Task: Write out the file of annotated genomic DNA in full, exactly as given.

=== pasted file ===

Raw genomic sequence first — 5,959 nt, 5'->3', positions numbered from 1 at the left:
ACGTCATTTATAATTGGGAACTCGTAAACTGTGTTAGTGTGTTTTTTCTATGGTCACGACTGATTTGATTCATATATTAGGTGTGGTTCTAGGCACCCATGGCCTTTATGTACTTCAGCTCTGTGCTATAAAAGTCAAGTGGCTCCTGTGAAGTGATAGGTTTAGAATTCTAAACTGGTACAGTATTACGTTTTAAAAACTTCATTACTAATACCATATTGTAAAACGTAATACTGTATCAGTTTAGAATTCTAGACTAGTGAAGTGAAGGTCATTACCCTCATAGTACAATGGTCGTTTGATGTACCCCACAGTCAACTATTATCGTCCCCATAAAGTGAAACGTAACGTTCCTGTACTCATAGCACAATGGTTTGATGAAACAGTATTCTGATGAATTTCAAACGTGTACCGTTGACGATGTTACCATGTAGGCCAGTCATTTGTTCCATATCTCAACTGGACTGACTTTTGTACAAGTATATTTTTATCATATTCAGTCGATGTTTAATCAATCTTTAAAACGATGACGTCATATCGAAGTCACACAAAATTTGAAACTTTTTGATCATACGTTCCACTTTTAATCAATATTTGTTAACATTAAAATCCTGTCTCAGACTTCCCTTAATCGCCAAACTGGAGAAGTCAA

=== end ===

Raw genomic sequence first — 5,959 nt, 5'->3', positions numbered from 1 at the left:
ACGTCATTTATAATTGGGAACTCGTAAACTGTGTTAGTGTGTTTTTTCTATGGTCACGACTGATTTGATTCATATATTAGGTGTGGTTCTAGGCACCCATGGCCTTTATGTACTTCAGCTCTGTGCTATAAAAGTCAAGTGGCTCCTGTGAAGTGATAGGTTTAGAATTCTAAACTGGTACAGTATTACGTTTTAAAAACTTCATTACTAATACCATATTGTAAAACGTAATACTGTATCAGTTTAGAATTCTAGACTAGTGAAGTGAAGGTCATTACCCTCATAGTACAATGGTCGTTTGATGTACCCCACAGTCAACTATTATCGTCCCCATAAAGTGAAACGTAACGTTCCTGTACTCATAGCACAATGGTTTGATGAAACAGTATTCTGATGAATTTCAAACGTGTACCGTTGACGATGTTACCATGTAGGCCAGTCATTTGTTCCATATCTCAACTGGACTGACTTTTGTACAAGTATATTTTTATCATATTCAGTCGATGTTTAATCAATCTTTAAAACGATGACGTCATATCGAAGTCACACAAAATTTGAAACTTTTTGATCATACGTTCCACTTTTAATCAATATTTGTTAACATTAAAATCCTGTCTCAGACTTCCCTTAATCGCCAAACTGGAGAAGTCAA